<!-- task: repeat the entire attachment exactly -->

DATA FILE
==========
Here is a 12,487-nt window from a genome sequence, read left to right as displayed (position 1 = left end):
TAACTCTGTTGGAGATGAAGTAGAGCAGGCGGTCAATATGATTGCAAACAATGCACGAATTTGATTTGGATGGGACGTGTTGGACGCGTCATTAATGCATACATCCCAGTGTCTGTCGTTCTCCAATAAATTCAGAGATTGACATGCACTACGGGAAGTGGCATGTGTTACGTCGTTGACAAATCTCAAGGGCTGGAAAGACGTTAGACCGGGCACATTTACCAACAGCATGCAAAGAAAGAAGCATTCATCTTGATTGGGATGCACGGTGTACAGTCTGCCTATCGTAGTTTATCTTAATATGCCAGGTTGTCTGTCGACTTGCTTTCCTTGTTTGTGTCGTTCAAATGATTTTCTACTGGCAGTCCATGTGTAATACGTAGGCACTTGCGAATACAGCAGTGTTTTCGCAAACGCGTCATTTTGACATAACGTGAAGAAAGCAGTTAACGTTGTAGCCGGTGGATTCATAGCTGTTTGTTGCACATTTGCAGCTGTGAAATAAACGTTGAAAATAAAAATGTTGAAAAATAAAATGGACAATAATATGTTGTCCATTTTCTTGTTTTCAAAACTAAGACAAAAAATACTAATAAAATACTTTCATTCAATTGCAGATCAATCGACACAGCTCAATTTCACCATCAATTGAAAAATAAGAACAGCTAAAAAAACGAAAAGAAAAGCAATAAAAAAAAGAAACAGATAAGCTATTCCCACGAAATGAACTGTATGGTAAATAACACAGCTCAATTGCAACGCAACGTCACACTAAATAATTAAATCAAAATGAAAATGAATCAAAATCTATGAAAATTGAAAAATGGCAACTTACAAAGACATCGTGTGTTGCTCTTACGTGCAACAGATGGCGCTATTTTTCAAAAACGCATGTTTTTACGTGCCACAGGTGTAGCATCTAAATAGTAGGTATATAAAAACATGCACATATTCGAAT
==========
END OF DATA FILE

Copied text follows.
Here is a 12,487-nt window from a genome sequence, read left to right as displayed (position 1 = left end):
TAACTCTGTTGGAGATGAAGTAGAGCAGGCGGTCAATATGATTGCAAACAATGCACGAATTTGATTTGGATGGGACGTGTTGGACGCGTCATTAATGCATACATCCCAGTGTCTGTCGTTCTCCAATAAATTCAGAGATTGACATGCACTACGGGAAGTGGCATGTGTTACGTCGTTGACAAATCTCAAGGGCTGGAAAGACGTTAGACCGGGCACATTTACCAACAGCATGCAAAGAAAGAAGCATTCATCTTGATTGGGATGCACGGTGTACAGTCTGCCTATCGTAGTTTATCTTAATATGCCAGGTTGTCTGTCGACTTGCTTTCCTTGTTTGTGTCGTTCAAATGATTTTCTACTGGCAGTCCATGTGTAATACGTAGGCACTTGCGAATACAGCAGTGTTTTCGCAAACGCGTCATTTTGACATAACGTGAAGAAAGCAGTTAACGTTGTAGCCGGTGGATTCATAGCTGTTTGTTGCACATTTGCAGCTGTGAAATAAACGTTGAAAATAAAAATGTTGAAAAATAAAATGGACAATAATATGTTGTCCATTTTCTTGTTTTCAAAACTAAGACAAAAAATACTAATAAAATACTTTCATTCAATTGCAGATCAATCGACACAGCTCAATTTCACCATCAATTGAAAAATAAGAACAGCTAAAAAAACGAAAAGAAAAGCAATAAAAAAAAGAAACAGATAAGCTATTCCCACGAAATGAACTGTATGGTAAATAACACAGCTCAATTGCAACGCAACGTCACACTAAATAATTAAATCAAAATGAAAATGAATCAAAATCTATGAAAATTGAAAAATGGCAACTTACAAAGACATCGTGTGTTGCTCTTACGTGCAACAGATGGCGCTATTTTTCAAAAACGCATGTTTTTACGTGCCACAGGTGTAGCATCTAAATAGTAGGTATATAAAAACATGCACATATTCGAAT